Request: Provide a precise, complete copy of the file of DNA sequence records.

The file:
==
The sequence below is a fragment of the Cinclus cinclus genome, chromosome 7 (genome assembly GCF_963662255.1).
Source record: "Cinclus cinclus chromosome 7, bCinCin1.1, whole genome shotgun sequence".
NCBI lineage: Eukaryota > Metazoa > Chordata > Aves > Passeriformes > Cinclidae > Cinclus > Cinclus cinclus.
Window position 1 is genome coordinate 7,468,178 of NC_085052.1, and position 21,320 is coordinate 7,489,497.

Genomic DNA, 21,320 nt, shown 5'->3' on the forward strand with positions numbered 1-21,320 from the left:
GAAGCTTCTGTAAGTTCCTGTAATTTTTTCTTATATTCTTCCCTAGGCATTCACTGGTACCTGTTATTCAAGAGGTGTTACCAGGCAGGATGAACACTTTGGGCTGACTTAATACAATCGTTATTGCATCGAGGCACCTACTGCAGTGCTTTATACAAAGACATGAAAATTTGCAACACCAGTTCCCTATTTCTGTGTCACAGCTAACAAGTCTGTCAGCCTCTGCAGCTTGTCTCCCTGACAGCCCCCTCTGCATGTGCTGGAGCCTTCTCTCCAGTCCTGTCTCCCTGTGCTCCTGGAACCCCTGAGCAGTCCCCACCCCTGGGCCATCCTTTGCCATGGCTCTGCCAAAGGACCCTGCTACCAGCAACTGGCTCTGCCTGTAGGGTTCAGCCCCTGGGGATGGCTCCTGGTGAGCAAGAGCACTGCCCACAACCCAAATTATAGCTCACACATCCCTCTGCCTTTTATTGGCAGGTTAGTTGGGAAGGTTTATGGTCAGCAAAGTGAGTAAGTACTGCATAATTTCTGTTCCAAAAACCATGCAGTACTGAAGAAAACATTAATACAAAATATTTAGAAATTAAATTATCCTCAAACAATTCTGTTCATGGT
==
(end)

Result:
The sequence below is a fragment of the Cinclus cinclus genome, chromosome 7 (genome assembly GCF_963662255.1).
Source record: "Cinclus cinclus chromosome 7, bCinCin1.1, whole genome shotgun sequence".
NCBI lineage: Eukaryota > Metazoa > Chordata > Aves > Passeriformes > Cinclidae > Cinclus > Cinclus cinclus.
Window position 1 is genome coordinate 7,468,178 of NC_085052.1, and position 21,320 is coordinate 7,489,497.

Genomic DNA, 21,320 nt, shown 5'->3' on the forward strand with positions numbered 1-21,320 from the left:
GAAGCTTCTGTAAGTTCCTGTAATTTTTTCTTATATTCTTCCCTAGGCATTCACTGGTACCTGTTATTCAAGAGGTGTTACCAGGCAGGATGAACACTTTGGGCTGACTTAATACAATCGTTATTGCATCGAGGCACCTACTGCAGTGCTTTATACAAAGACATGAAAATTTGCAACACCAGTTCCCTATTTCTGTGTCACAGCTAACAAGTCTGTCAGCCTCTGCAGCTTGTCTCCCTGACAGCCCCCTCTGCATGTGCTGGAGCCTTCTCTCCAGTCCTGTCTCCCTGTGCTCCTGGAACCCCTGAGCAGTCCCCACCCCTGGGCCATCCTTTGCCATGGCTCTGCCAAAGGACCCTGCTACCAGCAACTGGCTCTGCCTGTAGGGTTCAGCCCCTGGGGATGGCTCCTGGTGAGCAAGAGCACTGCCCACAACCCAAATTATAGCTCACACATCCCTCTGCCTTTTATTGGCAGGTTAGTTGGGAAGGTTTATGGTCAGCAAAGTGAGTAAGTACTGCATAATTTCTGTTCCAAAAACCATGCAGTACTGAAGAAAACATTAATACAAAATATTTAGAAATTAAATTATCCTCAAACAATTCTGTTCATGGT